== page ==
This is the product you end up with after you’ve de-pulped the coffee: the skin of the cherry. Where does all of it go you ask? Well, many mills sell it off as compost for fertilizers and mulches. Some dump it and let it pollute ecosystems. A growing trend in the coffee culture is using dried pulp to brew a coffee tea: called Cascara. Emilio disagrees with this last usage. He feels since there is no regulation in the processing of cascara, it could potentially be a hazardous product to people’s health. Pulp is by no means a clean product; it’s full of bacteria. Emilio fears that someone is going to get sick very soon from drinking this tea. But each to their own.
What Does Quatro M Do With Their Pulp?
They recycle. All of the pulp created by each harvest gets used as mulch for new trees. No one is drinking it…yet.
This is the water left over after de-pulping and washing coffee at the wet mill. Some people reuse it for processing, but that is a most unsavory method, as it is super dirty at that point. So most people just get rid of it. Here again we run into the problem of eutrophication , since this water is dense with organic solids and nutrients. Before regulation, a lot of mills in El Salvador were dumping this water into lakes. This is not the case today, as lakes are protected by the government.
So What Does Quatro M Do With Their Waste Water?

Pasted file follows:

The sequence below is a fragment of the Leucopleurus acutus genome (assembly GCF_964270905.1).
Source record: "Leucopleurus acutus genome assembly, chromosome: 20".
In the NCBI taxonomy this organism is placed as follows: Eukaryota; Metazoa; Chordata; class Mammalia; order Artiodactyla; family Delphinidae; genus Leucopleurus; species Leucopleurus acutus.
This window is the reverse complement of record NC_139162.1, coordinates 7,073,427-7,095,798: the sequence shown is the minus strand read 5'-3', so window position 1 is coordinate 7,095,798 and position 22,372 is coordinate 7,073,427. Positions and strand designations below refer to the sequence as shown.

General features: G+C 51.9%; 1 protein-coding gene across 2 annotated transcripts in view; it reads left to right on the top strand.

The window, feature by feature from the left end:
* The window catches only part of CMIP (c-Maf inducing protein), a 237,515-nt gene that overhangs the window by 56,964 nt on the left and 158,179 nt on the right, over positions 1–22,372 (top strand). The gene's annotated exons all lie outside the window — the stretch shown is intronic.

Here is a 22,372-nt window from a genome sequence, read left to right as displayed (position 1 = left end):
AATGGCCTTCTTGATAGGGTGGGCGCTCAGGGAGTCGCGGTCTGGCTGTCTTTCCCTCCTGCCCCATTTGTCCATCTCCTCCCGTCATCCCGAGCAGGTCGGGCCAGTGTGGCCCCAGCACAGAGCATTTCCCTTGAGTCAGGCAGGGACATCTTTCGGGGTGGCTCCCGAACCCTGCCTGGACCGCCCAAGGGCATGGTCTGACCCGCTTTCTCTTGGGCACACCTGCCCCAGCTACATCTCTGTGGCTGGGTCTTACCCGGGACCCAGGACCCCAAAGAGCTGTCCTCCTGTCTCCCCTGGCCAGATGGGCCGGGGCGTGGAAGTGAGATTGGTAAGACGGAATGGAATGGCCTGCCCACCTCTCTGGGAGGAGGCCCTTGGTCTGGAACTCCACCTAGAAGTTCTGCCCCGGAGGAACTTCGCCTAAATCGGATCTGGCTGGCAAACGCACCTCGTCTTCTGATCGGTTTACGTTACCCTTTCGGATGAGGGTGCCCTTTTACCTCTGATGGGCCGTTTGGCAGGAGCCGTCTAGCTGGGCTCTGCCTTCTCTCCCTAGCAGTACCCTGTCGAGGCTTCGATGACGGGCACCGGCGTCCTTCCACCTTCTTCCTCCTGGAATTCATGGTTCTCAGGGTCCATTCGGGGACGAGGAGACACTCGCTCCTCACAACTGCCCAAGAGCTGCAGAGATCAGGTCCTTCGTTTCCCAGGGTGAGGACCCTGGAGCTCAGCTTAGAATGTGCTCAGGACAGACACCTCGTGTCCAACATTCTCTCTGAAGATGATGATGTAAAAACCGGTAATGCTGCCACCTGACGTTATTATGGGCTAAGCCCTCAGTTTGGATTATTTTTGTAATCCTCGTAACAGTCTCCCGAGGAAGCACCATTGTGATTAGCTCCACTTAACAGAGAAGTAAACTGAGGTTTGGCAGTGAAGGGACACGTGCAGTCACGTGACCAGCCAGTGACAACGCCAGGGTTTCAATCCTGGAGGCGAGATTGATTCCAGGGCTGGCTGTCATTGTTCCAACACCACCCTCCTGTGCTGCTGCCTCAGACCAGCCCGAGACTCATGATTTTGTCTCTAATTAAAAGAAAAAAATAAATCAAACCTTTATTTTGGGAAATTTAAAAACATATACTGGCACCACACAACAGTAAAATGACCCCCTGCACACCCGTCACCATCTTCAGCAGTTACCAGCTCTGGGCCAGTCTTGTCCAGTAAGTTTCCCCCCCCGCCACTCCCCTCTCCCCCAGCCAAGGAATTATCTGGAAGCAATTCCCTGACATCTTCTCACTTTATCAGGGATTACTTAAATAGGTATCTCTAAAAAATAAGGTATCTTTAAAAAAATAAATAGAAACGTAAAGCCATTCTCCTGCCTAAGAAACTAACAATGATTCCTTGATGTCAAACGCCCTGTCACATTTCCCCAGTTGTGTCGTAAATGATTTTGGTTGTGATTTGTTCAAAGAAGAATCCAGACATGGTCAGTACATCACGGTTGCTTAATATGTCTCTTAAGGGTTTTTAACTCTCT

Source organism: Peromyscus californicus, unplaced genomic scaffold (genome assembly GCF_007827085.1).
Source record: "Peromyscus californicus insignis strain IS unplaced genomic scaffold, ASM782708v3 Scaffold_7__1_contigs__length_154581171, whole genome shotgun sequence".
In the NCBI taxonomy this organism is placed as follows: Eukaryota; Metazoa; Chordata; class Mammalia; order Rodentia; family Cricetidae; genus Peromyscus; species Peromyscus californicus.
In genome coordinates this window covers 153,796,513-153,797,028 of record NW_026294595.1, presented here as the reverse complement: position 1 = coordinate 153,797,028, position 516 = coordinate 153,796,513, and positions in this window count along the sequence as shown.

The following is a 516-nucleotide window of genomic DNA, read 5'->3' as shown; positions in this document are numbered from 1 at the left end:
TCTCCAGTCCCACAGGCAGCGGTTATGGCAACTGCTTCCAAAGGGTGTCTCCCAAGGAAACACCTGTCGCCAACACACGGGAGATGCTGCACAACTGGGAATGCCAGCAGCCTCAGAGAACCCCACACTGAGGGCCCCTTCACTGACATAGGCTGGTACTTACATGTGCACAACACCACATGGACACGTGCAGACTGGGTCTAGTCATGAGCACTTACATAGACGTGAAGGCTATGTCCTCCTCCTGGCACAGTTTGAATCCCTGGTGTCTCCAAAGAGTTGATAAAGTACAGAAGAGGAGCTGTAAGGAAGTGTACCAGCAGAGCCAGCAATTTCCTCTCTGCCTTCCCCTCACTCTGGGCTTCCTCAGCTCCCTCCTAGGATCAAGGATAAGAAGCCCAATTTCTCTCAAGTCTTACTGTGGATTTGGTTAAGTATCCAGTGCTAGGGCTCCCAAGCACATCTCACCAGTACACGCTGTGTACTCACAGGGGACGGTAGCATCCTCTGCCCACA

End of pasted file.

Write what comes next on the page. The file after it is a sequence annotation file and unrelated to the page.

First thing is first, they filter out solid matter and sediments with a sieve. Then the water gets transported to one of two mucilage pits. When the water soaks into the soil at these pits, they can then use the soil as a natural fertilizer. Pretty cool huh?
Remember from my earlier post that parchment is the layer between the mucilage and the seed. Once dried, the parchment is then hulled from the seeds (beans) at the dry mill. The parchment accounts for about a fifth of the coffees weight when it comes off the patio. After hulling the coffees, you are left with a lot of parchment. So what do you do with it? Some mills sell theirs to chicken farms, where it is used as bedding for the chicken pens. And then sometimes the mills will buy it back, once it has been efficiently pooped on, and use it as fertilizer.
How About Quatro M?
Would you be surprised if I told you they repurpose it? That’s right all of the parchment created gets used as fuel for their mechanical dryers. That’s a pretty sustainable system if you ask me.Don’t let the picture I’ve painted above fool you into thinking this is how all coffee producers take care of their waste. Cuatro M is a best case scenario (and getting better all the time).
Many producing regions, especially those in less developed places such as Africa or Indonesia, still face big problems when it comes to environmental responsibility. My hope is that with increasing coffee prices, the growing shift from commercial to specialty markets, and consumer/producer education, more steps will be taken in instituting sustainable practices in coffee around the world.
*For more reading about recent water quality research in coffee producing regions of Ethiopia, read Lili Kubota’s article in The Specialty Coffee Chronicle HERE.